This is a common propaganda technique among Nigerian politicians. It is a device used to gain public acceptance. Politicians seek power by visiting famous individuals or highly influential persons for endorsement. It is during election seasons, for instance, that palaces and places of traditional rulers and religious leaders become very busy as politicians pay homage to seek their blessings.

During elections, you also see popular musicians and dramatists throwing weights behind the politicians of their choice. Propagandists believe getting these influential individuals’ endorsements can determine a politician’s popularity and victory. 

Seeking the endorsement or acceptance of a widely loved person or an influential individual is called “testimonial” among propagandists and psychologists, according to Propaganda Critic.

Misleading testimonials are usually obvious, said propagandistic.com, a website guiding readers on decoding manipulative propaganda. It added that “most of us have probably seen through this rhetorical trick at some time or another. But here’s the thing: We are far more likely to see through the deception if the celebrity is someone we do not respect. When an admired celebrity provides the testimonial, we are much less likely to be critical”.

“Testimonial” is so important in political propaganda that no serious politician dares to toy with it. When Olusegun Obasanjo, former Nigeria’s president, endorsed Peter Obi of the Labour Party as his preferred presidential candidate, many southwest leaders criticised him for leaving his tribe man, Bola Tinubu, for supporting a southeastern man. Supporters of Mr Tinubu were angry about such an endorsement because Mr Obasanjo is regarded as one of the few respected elder statesmen in the country.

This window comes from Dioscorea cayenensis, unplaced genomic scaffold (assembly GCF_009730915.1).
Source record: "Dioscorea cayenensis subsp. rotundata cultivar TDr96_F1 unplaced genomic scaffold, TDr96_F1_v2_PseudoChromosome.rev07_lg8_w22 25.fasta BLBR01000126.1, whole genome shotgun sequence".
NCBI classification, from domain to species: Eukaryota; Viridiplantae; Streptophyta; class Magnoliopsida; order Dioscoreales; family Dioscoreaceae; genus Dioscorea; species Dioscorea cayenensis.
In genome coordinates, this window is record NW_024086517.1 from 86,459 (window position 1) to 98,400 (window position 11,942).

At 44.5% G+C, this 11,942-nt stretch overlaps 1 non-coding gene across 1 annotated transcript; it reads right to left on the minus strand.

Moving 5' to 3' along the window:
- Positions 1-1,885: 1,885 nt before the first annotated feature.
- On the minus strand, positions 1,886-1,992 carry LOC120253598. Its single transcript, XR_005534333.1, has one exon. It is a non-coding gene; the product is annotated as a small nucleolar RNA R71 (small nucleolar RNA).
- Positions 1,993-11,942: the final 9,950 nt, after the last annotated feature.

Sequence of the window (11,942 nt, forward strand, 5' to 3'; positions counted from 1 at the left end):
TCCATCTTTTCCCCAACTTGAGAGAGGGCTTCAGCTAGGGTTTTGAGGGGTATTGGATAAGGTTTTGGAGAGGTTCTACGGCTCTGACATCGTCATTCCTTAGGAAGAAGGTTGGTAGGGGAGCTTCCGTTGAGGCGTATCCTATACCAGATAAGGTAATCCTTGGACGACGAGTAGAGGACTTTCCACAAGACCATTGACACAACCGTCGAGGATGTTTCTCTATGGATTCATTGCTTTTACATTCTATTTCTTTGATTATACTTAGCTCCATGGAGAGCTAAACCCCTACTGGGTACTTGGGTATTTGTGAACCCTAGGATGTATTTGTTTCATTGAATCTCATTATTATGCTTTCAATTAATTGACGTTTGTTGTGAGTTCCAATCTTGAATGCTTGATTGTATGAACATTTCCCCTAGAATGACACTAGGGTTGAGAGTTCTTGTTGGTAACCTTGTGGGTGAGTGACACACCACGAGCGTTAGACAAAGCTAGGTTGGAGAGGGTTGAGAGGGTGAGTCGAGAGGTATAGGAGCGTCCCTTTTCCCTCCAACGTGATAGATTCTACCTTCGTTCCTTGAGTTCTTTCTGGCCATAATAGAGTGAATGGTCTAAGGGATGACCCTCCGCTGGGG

The lesser of two evils

In 2019, many Nigerians were convinced President Muhammadu Buhari didn’t perform well enough to deserve a second term. But the narrative of APC supporters and adherents was that Mr Buhari was a lesser evil when compared with his major opponent Atiku Abubakar of the PDP. 

Balarabe Musa, a Nigerian politician, for instance, said during the last general electioneering: “Buhari has failed, but Atiku will fail even more because of Atiku’s connection with some forces, among them are former presidents, who are the root of the rot we are now facing in this.

“Nigerians want to know the qualitative and demonstrative character and differences between Atiku and Buhari, APC and PDP.  There’s nothing. So it’s a question of choice between two devils.”

Here, Mr Musa was indirectly campaigning for Mr Buhari using what propagandists call “the least evil propaganda”. It is a manipulative way to downplay one evil against another. Or asking people to choose between two disappointing things because one is more disappointing than the other.

Fast-forward to 2023, the same strategy would be used to sell Peter Obi’s presidential ambition to Nigerians. The narrative pushed to the public is that Mr Obi is a lesser evil when compared with other presidential candidates, who have been described as “corrupt old folks” or “moneybag politicians.”

“Peter Obi doesn’t enjoy this massive love and support among Nigerians because he is a saint or without blemish,” said Okon Ime Bishop, Nollywood film-maker famously known as Okon Lagos. “He has admitted openly that he is not a saint. He is loved because he is in the race. He is a lesser evil and not a saint.”

The researcher produced this fact-check per the DUBAWA 2023 Kwame Karikari Fellowship partnership with Premium Times to facilitate the ethos of truth in journalism and enhance media literacy in the country.